A study from the International Women’s Policy Center found abortion restrictions already cost state economies an estimated $105 billion per year; getting rid of all state-level restrictions could increase the national GDP by nearly 0.5%, as fewer women are able to participate in the labor force.
The decision could also have an outsized impact on Black women, who received 38% of reported abortions in 2019, the largest proportion of any racial group, my colleagues Jared Council and Haniyah Philogene report. In an amicus brief filed with the Supreme Court before its Roe decision, 154 economists said “a substantial body of well-developed and credible research” shows that making abortion legal and accessible has had a significant impact on women’s wages and attainment of education, “with impacts most strongly felt by Black women.”
For women making career choices, the wake of last week’s ruling will be felt for years. And for those leading them, the workplace debates, difficult choices and new landscape ahead is only just beginning.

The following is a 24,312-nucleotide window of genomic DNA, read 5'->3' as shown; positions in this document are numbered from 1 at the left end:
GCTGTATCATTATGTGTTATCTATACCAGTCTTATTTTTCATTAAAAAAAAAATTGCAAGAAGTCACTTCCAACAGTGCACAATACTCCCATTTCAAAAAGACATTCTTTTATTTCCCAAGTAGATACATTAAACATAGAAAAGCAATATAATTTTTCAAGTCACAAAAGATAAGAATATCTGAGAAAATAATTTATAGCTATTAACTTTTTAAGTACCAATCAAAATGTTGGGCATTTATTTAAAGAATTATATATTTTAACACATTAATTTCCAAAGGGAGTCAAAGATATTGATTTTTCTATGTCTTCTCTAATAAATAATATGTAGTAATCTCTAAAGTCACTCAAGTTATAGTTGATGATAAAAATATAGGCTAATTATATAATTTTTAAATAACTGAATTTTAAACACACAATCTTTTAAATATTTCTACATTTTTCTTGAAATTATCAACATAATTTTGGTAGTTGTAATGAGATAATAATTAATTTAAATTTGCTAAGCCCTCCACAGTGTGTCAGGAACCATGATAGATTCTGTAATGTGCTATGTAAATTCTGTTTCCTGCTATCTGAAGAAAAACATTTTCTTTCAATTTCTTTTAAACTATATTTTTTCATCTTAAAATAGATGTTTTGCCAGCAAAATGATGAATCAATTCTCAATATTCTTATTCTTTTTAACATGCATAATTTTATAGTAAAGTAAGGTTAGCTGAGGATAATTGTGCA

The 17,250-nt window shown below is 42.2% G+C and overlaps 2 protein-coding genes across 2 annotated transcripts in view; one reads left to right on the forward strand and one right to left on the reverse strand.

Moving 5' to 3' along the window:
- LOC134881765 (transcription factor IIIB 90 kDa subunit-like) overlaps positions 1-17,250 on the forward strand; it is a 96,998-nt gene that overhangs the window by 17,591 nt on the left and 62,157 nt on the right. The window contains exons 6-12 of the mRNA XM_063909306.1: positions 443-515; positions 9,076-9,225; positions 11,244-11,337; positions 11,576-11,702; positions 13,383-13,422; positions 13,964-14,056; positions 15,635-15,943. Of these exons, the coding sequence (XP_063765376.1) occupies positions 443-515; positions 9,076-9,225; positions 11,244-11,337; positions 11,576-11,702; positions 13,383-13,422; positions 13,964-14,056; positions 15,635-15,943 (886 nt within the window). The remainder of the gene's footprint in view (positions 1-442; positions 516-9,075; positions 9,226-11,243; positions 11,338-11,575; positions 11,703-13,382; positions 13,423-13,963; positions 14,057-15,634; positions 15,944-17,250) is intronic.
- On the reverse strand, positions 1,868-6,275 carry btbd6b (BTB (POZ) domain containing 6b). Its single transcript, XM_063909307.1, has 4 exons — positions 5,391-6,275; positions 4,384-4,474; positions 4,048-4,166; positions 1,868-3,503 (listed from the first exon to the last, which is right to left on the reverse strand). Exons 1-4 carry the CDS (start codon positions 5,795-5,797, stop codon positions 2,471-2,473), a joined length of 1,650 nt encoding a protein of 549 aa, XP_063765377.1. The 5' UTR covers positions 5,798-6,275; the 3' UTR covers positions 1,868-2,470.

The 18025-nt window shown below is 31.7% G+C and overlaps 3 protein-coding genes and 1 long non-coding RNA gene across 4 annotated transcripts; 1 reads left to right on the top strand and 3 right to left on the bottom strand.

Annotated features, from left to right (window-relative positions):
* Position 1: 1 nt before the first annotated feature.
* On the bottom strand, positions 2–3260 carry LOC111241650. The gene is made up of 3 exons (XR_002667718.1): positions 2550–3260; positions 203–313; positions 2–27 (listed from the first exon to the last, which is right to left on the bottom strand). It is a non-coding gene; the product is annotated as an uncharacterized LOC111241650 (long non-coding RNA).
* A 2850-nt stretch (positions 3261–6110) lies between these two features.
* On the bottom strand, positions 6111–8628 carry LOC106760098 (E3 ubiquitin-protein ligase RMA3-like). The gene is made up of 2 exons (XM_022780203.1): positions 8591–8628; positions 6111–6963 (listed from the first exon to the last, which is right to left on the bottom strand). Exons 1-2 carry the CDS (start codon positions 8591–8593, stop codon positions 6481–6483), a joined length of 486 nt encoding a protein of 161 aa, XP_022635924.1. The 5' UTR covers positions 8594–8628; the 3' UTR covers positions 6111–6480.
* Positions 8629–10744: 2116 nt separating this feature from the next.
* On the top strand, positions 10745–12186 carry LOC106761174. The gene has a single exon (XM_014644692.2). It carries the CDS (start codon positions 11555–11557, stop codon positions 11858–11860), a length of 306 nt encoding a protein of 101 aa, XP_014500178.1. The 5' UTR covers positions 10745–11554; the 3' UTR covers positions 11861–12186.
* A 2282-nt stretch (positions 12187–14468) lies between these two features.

As always, a special thanks to assistant editor Emmy Lucas, who helped write and compile this week’s newsletter. Click here to get on the newsletter list, which is now delivered to inboxes on Wednesdays.
The resignation of Glossier CEO Emily Weiss inspired another wave of obituaries for young female founders. Nevertheless, they persist—and refuse to be put on glass pedestals again. Read Maggie McGrath and Alexandra Sternlicht’s exploration of how the #Girlboss concept began under a guise of empowerment, but has ultimately been damaging—a Scarlet G—for female entrepreneurs.
What it takes to make the first impression you want in an interview.
Career setbacks and speed bumps happen. How to deal.
Constantly interrupted by a co-worker or boss? Here’s what you can do.
The ways leaders can show trust in their employees. Hint: it’s all about autonomy.
ON OUR AGENDA
A record fine: Ernst & Young has been hit with the largest fine—$100 million—issued by the SEC to an accounting firm after failing to disclose during an investigation that its employees cheated on certified public accountant exams for years.